Sometimes the terms gross margin and gross profit are used interchangeably, which is a mistake. While they measure similar metrics, gross margin measures the percentage (or dollar amount) of the comparison of a product's cost to its sale price, while gross profit measures the percentage (or dollar amount) of profit from the sale of the product.
Gross profit is the total sales minus the cost of generating that revenue. In other words, gross profit is sales minus cost of goods sold. In simple terms, it is your total profit minus other expenses such as salaries, rent, and utilities.
Sales minus COGS (Cost of Goods Sold) = Gross Profit in Dollars
Note that generally accepted accounting principles (GAAP) require that gross profit be broken out and clearly labeled on all profit and loss (P&L) statements.
Gross margin is the gross profit divided by total sales. So, if your store made $500,000 in sales and had $250,000 in gross profit, then you have a gross margin of 50 percent.
(Gross Profit/Sales) x 100 = Gross Margin Percent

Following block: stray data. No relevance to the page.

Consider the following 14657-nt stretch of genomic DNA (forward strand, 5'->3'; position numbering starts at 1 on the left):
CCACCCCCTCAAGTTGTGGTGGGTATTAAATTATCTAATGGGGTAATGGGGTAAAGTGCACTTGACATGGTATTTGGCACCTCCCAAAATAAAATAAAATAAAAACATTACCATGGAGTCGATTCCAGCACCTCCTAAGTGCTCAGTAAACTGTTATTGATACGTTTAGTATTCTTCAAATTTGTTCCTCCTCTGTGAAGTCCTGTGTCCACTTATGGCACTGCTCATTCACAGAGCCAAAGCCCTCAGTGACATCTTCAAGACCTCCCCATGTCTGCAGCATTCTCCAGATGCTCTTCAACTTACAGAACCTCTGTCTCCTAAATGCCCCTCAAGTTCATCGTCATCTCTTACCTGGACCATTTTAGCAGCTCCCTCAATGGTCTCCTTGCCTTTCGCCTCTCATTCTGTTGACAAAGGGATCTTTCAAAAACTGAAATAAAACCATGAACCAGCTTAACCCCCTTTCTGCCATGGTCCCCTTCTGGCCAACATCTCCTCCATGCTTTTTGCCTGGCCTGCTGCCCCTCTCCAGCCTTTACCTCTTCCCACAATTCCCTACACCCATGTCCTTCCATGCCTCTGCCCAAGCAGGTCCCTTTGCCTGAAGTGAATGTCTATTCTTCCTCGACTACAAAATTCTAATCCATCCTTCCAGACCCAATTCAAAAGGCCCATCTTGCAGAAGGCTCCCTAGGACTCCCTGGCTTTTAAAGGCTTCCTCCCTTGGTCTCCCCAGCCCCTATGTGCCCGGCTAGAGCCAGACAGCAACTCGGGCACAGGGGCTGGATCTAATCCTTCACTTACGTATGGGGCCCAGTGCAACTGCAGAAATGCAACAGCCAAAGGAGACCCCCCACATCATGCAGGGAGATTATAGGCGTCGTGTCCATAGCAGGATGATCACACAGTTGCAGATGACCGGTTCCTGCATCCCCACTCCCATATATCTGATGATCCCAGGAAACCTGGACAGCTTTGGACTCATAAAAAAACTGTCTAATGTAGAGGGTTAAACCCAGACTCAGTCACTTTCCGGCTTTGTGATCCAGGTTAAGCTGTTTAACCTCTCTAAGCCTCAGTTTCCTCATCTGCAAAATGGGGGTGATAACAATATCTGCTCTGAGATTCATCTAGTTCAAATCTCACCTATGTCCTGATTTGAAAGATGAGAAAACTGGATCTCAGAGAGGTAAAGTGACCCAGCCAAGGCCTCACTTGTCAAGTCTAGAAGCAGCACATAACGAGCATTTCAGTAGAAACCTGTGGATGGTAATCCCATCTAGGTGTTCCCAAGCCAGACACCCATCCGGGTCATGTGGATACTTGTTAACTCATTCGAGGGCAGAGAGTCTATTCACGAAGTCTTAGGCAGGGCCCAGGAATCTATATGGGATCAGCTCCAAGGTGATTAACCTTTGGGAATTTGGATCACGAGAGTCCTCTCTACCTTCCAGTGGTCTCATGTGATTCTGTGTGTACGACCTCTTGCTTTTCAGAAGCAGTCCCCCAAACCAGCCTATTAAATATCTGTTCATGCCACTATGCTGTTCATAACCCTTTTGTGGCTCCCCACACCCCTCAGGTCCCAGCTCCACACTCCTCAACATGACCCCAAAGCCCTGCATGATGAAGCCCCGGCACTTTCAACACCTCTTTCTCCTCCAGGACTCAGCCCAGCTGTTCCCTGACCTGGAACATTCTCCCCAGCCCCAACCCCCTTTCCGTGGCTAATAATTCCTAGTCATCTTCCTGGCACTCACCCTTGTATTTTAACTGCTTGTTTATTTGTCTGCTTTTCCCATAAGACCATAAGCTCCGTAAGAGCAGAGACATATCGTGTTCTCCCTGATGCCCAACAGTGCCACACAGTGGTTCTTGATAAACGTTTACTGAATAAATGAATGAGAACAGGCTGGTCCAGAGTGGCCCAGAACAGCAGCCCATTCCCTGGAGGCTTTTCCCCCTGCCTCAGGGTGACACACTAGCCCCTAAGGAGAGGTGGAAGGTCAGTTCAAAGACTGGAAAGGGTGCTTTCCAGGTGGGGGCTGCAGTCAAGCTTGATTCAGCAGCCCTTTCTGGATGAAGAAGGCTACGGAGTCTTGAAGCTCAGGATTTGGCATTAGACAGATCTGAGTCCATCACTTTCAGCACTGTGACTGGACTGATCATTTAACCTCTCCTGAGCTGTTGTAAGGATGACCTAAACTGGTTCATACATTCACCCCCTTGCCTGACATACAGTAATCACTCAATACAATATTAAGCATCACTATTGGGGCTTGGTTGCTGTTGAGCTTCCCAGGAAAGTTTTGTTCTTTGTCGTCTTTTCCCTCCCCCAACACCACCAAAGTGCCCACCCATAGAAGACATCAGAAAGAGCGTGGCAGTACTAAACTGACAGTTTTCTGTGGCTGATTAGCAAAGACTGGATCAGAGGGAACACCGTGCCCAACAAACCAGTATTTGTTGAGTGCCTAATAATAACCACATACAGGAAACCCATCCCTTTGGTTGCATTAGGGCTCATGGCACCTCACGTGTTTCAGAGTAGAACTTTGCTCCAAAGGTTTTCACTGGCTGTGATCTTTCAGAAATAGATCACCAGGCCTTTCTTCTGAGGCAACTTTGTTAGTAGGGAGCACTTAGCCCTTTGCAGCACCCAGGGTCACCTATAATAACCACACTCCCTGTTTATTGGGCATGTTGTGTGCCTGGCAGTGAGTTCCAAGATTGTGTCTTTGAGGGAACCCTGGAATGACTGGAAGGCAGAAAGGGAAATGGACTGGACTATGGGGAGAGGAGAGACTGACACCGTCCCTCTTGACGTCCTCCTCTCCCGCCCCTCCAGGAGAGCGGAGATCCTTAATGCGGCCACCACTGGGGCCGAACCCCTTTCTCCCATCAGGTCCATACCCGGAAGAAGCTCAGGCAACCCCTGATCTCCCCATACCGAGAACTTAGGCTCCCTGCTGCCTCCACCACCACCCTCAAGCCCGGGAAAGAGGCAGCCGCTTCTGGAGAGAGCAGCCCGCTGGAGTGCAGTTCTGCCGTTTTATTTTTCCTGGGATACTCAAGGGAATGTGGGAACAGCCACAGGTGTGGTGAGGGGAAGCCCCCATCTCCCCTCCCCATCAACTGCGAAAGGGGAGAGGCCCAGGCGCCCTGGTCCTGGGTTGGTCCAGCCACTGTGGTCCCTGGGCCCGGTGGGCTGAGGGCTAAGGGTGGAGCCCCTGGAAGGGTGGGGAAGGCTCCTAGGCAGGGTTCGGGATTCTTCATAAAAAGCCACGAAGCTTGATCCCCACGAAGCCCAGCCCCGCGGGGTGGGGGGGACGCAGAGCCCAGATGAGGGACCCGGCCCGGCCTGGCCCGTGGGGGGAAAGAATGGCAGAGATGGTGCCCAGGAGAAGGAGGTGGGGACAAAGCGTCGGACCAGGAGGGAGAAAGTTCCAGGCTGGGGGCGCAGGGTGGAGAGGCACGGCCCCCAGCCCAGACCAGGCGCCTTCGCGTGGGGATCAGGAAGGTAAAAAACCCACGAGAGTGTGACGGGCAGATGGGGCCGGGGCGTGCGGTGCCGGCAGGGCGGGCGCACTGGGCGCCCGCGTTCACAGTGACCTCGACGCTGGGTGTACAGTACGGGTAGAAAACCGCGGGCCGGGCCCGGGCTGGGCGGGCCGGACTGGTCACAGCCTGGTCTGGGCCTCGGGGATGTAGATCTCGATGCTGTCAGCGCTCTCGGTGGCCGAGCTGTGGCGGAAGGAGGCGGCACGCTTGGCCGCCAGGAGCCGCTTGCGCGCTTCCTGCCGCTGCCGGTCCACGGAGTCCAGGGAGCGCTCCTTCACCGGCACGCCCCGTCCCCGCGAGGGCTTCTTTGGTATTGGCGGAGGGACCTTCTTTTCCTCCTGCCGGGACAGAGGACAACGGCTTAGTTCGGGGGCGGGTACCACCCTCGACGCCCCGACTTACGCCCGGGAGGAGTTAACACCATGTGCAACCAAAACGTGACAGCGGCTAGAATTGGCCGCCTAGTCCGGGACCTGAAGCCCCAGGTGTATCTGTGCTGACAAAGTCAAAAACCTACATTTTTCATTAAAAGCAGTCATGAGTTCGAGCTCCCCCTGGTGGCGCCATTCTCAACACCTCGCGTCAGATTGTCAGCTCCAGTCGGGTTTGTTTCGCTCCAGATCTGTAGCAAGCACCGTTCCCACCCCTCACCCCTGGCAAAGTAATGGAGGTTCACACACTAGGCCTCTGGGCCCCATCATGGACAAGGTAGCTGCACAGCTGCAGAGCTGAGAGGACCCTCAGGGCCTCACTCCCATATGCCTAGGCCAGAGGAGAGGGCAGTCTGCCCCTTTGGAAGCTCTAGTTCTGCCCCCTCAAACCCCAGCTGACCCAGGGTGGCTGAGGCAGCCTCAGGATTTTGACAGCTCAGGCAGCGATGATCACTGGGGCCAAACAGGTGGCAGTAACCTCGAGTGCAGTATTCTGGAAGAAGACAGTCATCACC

One of the key components of this examination is the health of a store. For example, if Store A and Store B have the same sales, but Store A's gross margin is 50 percent and Store B's gross margin is 55 percent, which is the better store? In regard to efficiency with inventory, Store B is the winner. But, Store B could have higher overhead costs or pay its employees $2 more per hour than Store A. So, even though Store B generated 5 percent more in gross margin, it still may have made the same net profit for the year.
If this seems confusing, consider this example. If you're selling TVs and have a gross margin of 30 percent and your competitor is selling TVs and has a gross margin of 40 percent, does this indicate that you are doing something wrong? The key point is that a gross margin percentage is just a consideration and may not be true indicator of a well-implemented pricing strategy.
A Word About P&L
A store can have a high gross margin and low revenues or a low gross margin and high revenues. Either way, the math may equal the same on the P&L. When requesting a loan or line of credit from a bank, these numbers are key determinants of your store's ability to repay.
Note that most accountants will look at net gross profit, which relates the total amount of profit dollars you generated "after" all of your expenses have been paid. Many retailers could be very profitable, but they may have a bad lease or fail to control escalating expenses. In the end, a retailer can have the best margins, but needs to know how to manage costs to be successful. Whether you're selling $3,000 automated beds with a remote control, or discount mattresses, in retail, cash is king.